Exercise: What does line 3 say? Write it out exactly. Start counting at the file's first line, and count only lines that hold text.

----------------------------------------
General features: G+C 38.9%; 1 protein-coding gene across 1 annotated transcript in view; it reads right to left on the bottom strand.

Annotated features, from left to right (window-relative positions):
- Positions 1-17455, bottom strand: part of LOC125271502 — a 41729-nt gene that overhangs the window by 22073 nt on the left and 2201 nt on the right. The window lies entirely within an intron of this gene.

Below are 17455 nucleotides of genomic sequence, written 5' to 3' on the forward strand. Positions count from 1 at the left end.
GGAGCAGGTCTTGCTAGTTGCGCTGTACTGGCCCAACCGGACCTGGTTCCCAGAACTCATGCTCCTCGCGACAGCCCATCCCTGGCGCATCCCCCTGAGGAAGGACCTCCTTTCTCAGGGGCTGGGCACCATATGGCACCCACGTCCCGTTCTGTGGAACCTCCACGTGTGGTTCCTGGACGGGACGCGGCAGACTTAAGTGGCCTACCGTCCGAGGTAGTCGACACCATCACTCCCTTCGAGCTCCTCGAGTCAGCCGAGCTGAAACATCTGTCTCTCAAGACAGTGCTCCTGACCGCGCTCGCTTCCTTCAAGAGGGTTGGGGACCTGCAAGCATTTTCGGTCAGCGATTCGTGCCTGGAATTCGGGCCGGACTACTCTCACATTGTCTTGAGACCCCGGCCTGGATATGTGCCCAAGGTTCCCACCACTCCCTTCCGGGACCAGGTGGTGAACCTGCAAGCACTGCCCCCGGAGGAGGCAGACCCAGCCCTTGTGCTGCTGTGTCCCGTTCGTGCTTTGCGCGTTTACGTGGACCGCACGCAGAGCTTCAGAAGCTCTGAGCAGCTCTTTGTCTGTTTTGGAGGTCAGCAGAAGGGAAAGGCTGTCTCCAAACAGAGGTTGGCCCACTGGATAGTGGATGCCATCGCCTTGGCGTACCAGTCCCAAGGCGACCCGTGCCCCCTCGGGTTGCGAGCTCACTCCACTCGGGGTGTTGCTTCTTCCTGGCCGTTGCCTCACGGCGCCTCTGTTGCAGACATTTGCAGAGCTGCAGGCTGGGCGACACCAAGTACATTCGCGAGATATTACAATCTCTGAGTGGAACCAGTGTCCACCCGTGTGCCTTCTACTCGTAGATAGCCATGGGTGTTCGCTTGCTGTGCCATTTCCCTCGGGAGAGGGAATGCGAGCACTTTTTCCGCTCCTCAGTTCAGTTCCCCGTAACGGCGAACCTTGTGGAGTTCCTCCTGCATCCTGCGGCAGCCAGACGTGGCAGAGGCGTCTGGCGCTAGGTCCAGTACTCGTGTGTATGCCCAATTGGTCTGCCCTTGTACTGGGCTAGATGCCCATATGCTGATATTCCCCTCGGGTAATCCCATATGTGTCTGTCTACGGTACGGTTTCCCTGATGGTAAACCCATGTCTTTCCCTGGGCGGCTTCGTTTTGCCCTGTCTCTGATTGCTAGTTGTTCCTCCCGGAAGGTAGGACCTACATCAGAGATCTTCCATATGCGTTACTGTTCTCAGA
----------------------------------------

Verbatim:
- Positions 1-17455, bottom strand: part of LOC125271502 — a 41729-nt gene that overhangs the window by 22073 nt on the left and 2201 nt on the right. The window lies entirely within an intron of this gene.